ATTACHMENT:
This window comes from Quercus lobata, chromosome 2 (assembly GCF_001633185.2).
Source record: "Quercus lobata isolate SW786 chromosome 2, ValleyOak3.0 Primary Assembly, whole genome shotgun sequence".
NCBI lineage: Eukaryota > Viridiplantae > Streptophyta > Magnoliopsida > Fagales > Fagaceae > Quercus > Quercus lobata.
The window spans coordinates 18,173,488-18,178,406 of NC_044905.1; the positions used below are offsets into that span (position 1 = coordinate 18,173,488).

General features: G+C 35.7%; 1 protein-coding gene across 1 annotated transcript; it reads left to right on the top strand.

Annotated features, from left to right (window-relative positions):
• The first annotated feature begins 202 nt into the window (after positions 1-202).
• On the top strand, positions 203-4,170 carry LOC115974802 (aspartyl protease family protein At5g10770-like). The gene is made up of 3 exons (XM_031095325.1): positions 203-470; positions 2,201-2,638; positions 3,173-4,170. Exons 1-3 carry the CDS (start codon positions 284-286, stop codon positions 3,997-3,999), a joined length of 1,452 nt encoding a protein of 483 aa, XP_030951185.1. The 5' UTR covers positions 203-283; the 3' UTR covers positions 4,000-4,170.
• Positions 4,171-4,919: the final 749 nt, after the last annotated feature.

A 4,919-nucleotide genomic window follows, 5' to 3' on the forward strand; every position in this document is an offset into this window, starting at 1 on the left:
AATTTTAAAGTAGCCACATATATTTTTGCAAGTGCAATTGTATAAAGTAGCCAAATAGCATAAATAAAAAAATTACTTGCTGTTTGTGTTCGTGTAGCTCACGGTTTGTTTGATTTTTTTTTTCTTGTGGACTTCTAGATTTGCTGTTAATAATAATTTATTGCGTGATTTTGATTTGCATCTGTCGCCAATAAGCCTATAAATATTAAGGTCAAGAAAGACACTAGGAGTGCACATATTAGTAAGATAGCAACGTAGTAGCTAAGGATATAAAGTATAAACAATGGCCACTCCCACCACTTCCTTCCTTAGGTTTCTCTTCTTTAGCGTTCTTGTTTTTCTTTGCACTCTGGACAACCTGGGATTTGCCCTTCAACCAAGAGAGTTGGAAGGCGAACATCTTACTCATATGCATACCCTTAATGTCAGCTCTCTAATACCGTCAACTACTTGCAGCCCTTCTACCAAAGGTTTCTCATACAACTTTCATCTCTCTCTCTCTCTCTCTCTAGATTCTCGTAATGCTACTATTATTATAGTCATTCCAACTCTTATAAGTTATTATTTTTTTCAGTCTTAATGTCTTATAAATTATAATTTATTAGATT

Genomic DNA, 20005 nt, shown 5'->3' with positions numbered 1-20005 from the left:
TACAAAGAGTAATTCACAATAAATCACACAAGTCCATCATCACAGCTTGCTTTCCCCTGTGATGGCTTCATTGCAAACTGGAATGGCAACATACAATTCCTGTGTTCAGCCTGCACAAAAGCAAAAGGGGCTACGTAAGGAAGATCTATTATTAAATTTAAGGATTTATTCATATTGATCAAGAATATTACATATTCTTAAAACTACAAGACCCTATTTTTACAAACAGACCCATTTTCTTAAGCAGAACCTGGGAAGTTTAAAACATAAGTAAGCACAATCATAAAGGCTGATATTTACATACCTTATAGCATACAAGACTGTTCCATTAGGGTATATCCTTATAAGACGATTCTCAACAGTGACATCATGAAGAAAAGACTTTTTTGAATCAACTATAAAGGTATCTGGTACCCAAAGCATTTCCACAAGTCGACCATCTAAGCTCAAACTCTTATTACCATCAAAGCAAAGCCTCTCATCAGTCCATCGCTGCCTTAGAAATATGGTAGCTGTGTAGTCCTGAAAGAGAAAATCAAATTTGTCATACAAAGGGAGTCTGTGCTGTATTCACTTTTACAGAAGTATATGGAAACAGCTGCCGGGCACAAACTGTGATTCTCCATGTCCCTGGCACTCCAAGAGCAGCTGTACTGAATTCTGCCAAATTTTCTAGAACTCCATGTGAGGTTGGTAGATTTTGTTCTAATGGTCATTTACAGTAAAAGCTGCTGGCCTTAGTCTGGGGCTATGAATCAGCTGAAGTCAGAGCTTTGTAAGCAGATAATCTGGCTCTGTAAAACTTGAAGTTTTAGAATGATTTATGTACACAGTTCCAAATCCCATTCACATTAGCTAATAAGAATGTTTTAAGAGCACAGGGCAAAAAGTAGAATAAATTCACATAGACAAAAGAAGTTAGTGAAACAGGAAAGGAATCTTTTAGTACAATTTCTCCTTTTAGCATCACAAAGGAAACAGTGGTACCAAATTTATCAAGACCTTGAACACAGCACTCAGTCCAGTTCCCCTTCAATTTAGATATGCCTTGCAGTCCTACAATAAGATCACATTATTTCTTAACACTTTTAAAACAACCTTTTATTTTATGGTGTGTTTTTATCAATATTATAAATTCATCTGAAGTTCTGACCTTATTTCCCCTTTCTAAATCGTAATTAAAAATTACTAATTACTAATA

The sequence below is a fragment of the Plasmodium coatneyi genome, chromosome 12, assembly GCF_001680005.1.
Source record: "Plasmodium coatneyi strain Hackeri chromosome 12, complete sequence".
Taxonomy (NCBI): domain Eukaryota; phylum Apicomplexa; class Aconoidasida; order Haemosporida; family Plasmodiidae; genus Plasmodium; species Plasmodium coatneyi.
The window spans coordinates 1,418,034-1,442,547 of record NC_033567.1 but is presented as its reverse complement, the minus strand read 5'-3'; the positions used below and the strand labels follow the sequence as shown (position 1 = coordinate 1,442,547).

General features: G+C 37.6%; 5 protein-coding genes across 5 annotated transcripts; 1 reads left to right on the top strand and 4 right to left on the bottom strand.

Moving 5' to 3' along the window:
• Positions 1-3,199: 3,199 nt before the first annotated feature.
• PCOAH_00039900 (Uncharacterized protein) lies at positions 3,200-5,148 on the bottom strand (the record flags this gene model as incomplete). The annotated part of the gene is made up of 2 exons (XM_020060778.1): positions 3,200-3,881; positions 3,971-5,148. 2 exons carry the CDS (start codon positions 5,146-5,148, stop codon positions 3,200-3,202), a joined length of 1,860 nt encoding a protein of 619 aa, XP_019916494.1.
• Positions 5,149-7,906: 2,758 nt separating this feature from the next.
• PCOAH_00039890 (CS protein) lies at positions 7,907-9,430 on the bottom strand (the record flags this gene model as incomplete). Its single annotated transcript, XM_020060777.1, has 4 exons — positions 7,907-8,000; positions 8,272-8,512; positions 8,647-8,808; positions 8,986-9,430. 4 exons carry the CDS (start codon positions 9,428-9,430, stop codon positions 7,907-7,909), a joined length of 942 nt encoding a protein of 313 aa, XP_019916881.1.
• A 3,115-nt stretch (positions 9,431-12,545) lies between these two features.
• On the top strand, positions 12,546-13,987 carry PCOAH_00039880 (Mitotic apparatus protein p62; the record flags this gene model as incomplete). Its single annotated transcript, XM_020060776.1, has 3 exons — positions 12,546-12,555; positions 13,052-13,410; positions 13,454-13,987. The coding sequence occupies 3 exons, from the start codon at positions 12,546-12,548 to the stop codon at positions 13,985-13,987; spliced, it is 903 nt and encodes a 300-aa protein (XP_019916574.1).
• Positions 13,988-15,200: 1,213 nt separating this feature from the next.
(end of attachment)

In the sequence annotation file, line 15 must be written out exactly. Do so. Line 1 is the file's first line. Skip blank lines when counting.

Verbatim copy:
Source record: "Plasmodium coatneyi strain Hackeri chromosome 12, complete sequence".